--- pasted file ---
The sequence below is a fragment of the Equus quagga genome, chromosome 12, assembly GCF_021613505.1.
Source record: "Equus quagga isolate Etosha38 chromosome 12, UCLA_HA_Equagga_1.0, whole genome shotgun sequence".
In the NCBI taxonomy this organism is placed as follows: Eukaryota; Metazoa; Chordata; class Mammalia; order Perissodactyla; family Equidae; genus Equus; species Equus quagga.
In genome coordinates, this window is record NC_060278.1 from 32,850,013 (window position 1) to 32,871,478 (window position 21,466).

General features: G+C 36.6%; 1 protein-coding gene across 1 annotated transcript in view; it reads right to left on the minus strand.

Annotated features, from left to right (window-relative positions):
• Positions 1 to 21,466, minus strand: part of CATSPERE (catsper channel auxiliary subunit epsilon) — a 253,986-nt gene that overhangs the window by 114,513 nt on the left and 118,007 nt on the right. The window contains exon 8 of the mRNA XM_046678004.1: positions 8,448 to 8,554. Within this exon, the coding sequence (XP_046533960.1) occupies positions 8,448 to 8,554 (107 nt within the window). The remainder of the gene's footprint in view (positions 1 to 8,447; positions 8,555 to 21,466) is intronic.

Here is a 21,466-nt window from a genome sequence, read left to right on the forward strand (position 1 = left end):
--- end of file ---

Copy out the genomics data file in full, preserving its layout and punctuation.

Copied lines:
The sequence below is a fragment of the Equus quagga genome, chromosome 12, assembly GCF_021613505.1.
Source record: "Equus quagga isolate Etosha38 chromosome 12, UCLA_HA_Equagga_1.0, whole genome shotgun sequence".
In the NCBI taxonomy this organism is placed as follows: Eukaryota; Metazoa; Chordata; class Mammalia; order Perissodactyla; family Equidae; genus Equus; species Equus quagga.
In genome coordinates, this window is record NC_060278.1 from 32,850,013 (window position 1) to 32,871,478 (window position 21,466).

General features: G+C 36.6%; 1 protein-coding gene across 1 annotated transcript in view; it reads right to left on the minus strand.

Annotated features, from left to right (window-relative positions):
• Positions 1 to 21,466, minus strand: part of CATSPERE (catsper channel auxiliary subunit epsilon) — a 253,986-nt gene that overhangs the window by 114,513 nt on the left and 118,007 nt on the right. The window contains exon 8 of the mRNA XM_046678004.1: positions 8,448 to 8,554. Within this exon, the coding sequence (XP_046533960.1) occupies positions 8,448 to 8,554 (107 nt within the window). The remainder of the gene's footprint in view (positions 1 to 8,447; positions 8,555 to 21,466) is intronic.

Here is a 21,466-nt window from a genome sequence, read left to right on the forward strand (position 1 = left end):